The world mourns the untimely death of Apple genius and former CEO Steve Jobs, as it should, but I’m grieving the untimely death of Eric Wingender, professor (and former president) at Ecole de Theologie Evangelique de Montreal (ETEM), who died yesterday of a massive heart attack.
I first got to know Eric when I sat in on a workshop he gave, in which he reflected on his experience of Christian conversion and becoming part of the Mennonite Brethren in Quebec. He spoke respectfully and gratefully of those missionaries who had brought him and many other young Quebecers to faith in the 70s and 80s. But he also felt something spiritually significant had been lost in Quebec’s Quiet Revolution that was not adequately replaced by the somewhat simplistic and pietistic gospel to which he was introduced. The churches that emerged from the evangelical “boom” of that era struggled a great deal and the movement plateaued. (He explained some of this in a 1994 article in Direction.) Eric was one of those who persisted and became leaders, seeking to help the Quebec church find better ground.
After that I interacted with Eric occasionally in various church contexts and continued to appreciate his keen mind and insights into Quebec culture and, by extension, postmodern/post-Christian culture. I want to honor his memory by recollecting two ideas, and one anecdote, which he gave the wider church community.
1. Study of culture as a spiritual discipline
Preparing delegates for a tour of Montreal when Mennonite Brethren held their convention there in 2008, Eric suggested that the silent years before Jesus began his formal ministry — about which there is often speculation — were in fact “ordinary” working years that Jesus devoted to deeply understanding his environment. Eric spoke of such study as a spiritual discipline: “hard work and heart work.” (From tour report.) What a wonderful way to think about Jesus and culture!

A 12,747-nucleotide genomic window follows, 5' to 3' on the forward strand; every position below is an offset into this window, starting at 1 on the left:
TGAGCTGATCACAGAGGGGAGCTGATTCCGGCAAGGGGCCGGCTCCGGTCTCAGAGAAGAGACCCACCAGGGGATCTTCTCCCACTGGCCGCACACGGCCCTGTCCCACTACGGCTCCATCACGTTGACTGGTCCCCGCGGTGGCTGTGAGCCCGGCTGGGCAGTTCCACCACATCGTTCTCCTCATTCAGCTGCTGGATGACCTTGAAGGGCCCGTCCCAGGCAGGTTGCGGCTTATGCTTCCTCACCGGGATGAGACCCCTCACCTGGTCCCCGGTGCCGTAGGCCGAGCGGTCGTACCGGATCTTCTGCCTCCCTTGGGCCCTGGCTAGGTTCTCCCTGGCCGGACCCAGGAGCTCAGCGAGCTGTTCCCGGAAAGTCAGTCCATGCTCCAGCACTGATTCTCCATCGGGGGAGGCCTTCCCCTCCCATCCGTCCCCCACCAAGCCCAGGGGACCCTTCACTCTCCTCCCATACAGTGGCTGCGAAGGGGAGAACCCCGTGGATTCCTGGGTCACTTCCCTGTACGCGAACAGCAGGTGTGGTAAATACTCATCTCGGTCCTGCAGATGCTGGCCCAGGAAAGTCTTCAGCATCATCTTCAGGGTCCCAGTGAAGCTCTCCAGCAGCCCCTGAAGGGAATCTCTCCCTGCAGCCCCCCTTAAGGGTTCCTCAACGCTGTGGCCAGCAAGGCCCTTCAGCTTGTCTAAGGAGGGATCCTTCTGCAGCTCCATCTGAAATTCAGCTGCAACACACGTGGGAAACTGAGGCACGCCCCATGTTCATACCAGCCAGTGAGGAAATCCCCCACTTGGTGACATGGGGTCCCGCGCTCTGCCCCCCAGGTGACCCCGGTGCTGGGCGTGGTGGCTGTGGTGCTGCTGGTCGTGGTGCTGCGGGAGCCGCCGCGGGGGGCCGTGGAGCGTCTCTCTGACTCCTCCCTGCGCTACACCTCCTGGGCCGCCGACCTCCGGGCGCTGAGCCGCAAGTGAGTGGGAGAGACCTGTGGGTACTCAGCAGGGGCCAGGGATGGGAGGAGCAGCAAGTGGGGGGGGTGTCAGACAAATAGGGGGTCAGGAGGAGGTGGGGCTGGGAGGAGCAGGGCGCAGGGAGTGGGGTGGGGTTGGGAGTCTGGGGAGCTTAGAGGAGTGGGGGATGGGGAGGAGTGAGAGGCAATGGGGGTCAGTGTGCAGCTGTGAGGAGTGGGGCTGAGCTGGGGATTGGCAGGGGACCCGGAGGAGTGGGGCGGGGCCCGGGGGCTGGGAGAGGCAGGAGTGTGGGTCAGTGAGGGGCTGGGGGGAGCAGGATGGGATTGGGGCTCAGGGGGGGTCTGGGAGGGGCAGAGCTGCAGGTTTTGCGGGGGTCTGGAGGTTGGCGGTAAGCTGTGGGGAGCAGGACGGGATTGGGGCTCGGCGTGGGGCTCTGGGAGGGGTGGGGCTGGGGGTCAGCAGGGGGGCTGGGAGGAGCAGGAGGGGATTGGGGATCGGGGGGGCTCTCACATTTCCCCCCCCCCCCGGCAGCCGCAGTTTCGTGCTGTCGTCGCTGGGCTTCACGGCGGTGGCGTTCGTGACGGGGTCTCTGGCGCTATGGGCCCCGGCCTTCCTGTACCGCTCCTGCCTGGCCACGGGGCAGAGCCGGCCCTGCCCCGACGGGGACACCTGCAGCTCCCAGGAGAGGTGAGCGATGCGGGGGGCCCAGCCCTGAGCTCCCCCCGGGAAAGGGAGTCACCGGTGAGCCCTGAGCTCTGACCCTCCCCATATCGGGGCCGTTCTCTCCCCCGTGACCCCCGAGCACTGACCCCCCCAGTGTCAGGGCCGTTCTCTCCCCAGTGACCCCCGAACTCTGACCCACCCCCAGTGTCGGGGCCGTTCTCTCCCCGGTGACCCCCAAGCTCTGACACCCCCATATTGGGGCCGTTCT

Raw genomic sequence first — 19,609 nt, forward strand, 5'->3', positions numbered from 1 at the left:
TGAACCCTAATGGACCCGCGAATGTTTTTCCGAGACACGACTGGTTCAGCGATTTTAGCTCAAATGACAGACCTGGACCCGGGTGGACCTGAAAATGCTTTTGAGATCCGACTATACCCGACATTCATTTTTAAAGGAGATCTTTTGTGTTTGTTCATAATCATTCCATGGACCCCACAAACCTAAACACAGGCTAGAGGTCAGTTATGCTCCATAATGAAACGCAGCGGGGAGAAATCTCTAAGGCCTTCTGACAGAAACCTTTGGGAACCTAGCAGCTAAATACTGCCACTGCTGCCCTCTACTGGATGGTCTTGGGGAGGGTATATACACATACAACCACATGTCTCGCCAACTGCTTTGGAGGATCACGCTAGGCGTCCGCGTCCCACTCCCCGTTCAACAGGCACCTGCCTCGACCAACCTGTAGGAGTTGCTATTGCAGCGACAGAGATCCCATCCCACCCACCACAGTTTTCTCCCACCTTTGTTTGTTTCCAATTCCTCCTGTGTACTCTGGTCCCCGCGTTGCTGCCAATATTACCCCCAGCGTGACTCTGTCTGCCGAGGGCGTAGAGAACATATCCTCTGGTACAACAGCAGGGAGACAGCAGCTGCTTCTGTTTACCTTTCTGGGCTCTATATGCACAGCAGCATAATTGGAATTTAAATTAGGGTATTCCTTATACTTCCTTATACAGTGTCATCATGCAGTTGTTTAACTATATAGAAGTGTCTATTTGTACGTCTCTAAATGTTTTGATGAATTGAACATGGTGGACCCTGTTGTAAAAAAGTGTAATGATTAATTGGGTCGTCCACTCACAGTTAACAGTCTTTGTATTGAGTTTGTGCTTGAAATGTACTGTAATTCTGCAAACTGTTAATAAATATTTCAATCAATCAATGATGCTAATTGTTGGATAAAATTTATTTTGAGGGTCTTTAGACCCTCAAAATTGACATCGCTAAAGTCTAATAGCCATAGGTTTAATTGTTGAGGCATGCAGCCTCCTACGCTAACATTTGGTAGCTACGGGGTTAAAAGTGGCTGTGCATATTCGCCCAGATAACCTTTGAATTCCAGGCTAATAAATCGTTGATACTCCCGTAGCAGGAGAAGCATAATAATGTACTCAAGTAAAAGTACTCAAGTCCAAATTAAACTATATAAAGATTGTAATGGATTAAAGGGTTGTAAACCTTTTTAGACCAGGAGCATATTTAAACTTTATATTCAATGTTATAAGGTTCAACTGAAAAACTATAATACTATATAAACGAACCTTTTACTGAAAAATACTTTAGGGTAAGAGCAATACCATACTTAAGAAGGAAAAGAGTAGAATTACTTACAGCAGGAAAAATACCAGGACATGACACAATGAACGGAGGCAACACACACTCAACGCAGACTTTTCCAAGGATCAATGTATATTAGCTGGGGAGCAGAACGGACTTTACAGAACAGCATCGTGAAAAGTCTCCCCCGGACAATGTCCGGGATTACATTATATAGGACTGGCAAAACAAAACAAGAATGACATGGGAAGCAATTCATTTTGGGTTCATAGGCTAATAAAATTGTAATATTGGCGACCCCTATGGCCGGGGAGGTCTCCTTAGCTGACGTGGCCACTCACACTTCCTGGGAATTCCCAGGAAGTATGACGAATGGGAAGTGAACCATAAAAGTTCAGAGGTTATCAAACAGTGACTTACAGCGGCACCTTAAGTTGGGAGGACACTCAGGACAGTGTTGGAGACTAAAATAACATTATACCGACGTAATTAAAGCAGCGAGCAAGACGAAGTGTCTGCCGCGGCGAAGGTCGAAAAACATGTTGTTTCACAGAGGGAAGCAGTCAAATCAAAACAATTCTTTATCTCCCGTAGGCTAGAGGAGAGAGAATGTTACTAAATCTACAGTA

2. Quest for God seen in quest for justice
This past July, Eric wrote “Responding to cultural shift in Quebec” in the MB Herald, in which he traced Quebec’s postmodern milieu and then addressed the question of what the quest for God might look like in a culture that “has turned its back on the transcendent/invisible realm.” What would indicate that someone was searching for God, or open to God? He didn’t think it was “spirituality,” which often revolves around improving one’s inner space. He felt that “the quest for God in a secularized culture will often manifest itself by a quest for justice and a desire to contribute to the well-being of the larger community.” Expecting the usual spirituality answer, this surprised me. I think he’s right, and it has any number of implications.
Moved to tears
In 2006, also in the MB Herald, Eric wrote about a public lecture for Montreal students he did on the then-hugely popular book, The Da Vinci Code. In the lecture, he reviewed the historical facts (which the book got wrong) and told the packed room that the question about the birth of Christianity was still one to ponder: “What is it [Jesus] said and did for his disciples to start giving him the worship that used to be given exclusively to God?”
While explaining the beliefs of the early church, Eric started to read the opening of John’s Gospel that was projected on the screen. He recalled:
A very deep silence immediately settled on the room. At first it startled me. But immediately after, I felt overwhelmed and had to make an effort not to cry. I mean, it would have been a strange experience for them to see this middle-aged guy being moved to tears while reciting a poem! But these young people were listening and connecting like it was the first time they were hearing these words.
Thank you, Eric, for your study, your ideas, your words. You will be missed!